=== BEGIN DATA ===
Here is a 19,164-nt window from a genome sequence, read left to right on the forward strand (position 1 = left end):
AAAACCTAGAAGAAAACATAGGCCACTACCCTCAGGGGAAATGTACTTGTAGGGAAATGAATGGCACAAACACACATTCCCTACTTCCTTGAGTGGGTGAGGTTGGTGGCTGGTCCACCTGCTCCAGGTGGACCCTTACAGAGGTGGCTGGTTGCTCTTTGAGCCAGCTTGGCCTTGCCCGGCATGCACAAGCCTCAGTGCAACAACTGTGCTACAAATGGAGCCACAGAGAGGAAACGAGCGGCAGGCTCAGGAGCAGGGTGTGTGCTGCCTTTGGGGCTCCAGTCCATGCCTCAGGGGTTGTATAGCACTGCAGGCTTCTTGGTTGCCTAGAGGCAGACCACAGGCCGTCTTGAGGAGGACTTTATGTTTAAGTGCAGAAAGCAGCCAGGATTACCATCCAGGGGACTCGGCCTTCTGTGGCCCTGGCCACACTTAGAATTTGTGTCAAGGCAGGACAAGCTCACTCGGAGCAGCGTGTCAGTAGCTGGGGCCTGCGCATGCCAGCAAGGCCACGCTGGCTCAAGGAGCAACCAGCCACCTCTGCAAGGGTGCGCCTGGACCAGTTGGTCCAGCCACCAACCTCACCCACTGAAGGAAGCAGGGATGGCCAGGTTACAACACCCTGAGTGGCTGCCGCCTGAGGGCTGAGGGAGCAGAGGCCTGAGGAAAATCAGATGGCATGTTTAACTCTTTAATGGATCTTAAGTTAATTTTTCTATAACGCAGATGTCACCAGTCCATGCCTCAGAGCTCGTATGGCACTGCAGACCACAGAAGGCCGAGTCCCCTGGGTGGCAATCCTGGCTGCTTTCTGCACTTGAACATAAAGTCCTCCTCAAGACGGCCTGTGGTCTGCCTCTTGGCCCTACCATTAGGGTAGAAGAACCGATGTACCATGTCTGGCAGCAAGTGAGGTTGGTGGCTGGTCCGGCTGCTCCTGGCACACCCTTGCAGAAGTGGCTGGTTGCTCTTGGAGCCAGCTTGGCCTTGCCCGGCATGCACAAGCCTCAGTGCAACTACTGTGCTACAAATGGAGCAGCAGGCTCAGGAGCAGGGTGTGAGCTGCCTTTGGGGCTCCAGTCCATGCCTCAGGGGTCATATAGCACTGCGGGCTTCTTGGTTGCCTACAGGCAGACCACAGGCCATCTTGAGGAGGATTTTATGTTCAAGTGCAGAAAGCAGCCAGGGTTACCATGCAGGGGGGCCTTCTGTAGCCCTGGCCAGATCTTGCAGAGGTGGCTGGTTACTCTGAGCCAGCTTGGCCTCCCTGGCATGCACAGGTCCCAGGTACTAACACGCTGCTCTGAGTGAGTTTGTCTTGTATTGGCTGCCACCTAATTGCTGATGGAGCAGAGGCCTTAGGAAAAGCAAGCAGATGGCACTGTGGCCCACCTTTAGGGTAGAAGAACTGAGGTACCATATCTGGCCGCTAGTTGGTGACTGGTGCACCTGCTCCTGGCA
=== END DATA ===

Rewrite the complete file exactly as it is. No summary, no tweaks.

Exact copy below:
Here is a 19,164-nt window from a genome sequence, read left to right on the forward strand (position 1 = left end):
AAAACCTAGAAGAAAACATAGGCCACTACCCTCAGGGGAAATGTACTTGTAGGGAAATGAATGGCACAAACACACATTCCCTACTTCCTTGAGTGGGTGAGGTTGGTGGCTGGTCCACCTGCTCCAGGTGGACCCTTACAGAGGTGGCTGGTTGCTCTTTGAGCCAGCTTGGCCTTGCCCGGCATGCACAAGCCTCAGTGCAACAACTGTGCTACAAATGGAGCCACAGAGAGGAAACGAGCGGCAGGCTCAGGAGCAGGGTGTGTGCTGCCTTTGGGGCTCCAGTCCATGCCTCAGGGGTTGTATAGCACTGCAGGCTTCTTGGTTGCCTAGAGGCAGACCACAGGCCGTCTTGAGGAGGACTTTATGTTTAAGTGCAGAAAGCAGCCAGGATTACCATCCAGGGGACTCGGCCTTCTGTGGCCCTGGCCACACTTAGAATTTGTGTCAAGGCAGGACAAGCTCACTCGGAGCAGCGTGTCAGTAGCTGGGGCCTGCGCATGCCAGCAAGGCCACGCTGGCTCAAGGAGCAACCAGCCACCTCTGCAAGGGTGCGCCTGGACCAGTTGGTCCAGCCACCAACCTCACCCACTGAAGGAAGCAGGGATGGCCAGGTTACAACACCCTGAGTGGCTGCCGCCTGAGGGCTGAGGGAGCAGAGGCCTGAGGAAAATCAGATGGCATGTTTAACTCTTTAATGGATCTTAAGTTAATTTTTCTATAACGCAGATGTCACCAGTCCATGCCTCAGAGCTCGTATGGCACTGCAGACCACAGAAGGCCGAGTCCCCTGGGTGGCAATCCTGGCTGCTTTCTGCACTTGAACATAAAGTCCTCCTCAAGACGGCCTGTGGTCTGCCTCTTGGCCCTACCATTAGGGTAGAAGAACCGATGTACCATGTCTGGCAGCAAGTGAGGTTGGTGGCTGGTCCGGCTGCTCCTGGCACACCCTTGCAGAAGTGGCTGGTTGCTCTTGGAGCCAGCTTGGCCTTGCCCGGCATGCACAAGCCTCAGTGCAACTACTGTGCTACAAATGGAGCAGCAGGCTCAGGAGCAGGGTGTGAGCTGCCTTTGGGGCTCCAGTCCATGCCTCAGGGGTCATATAGCACTGCGGGCTTCTTGGTTGCCTACAGGCAGACCACAGGCCATCTTGAGGAGGATTTTATGTTCAAGTGCAGAAAGCAGCCAGGGTTACCATGCAGGGGGGCCTTCTGTAGCCCTGGCCAGATCTTGCAGAGGTGGCTGGTTACTCTGAGCCAGCTTGGCCTCCCTGGCATGCACAGGTCCCAGGTACTAACACGCTGCTCTGAGTGAGTTTGTCTTGTATTGGCTGCCACCTAATTGCTGATGGAGCAGAGGCCTTAGGAAAAGCAAGCAGATGGCACTGTGGCCCACCTTTAGGGTAGAAGAACTGAGGTACCATATCTGGCCGCTAGTTGGTGACTGGTGCACCTGCTCCTGGCA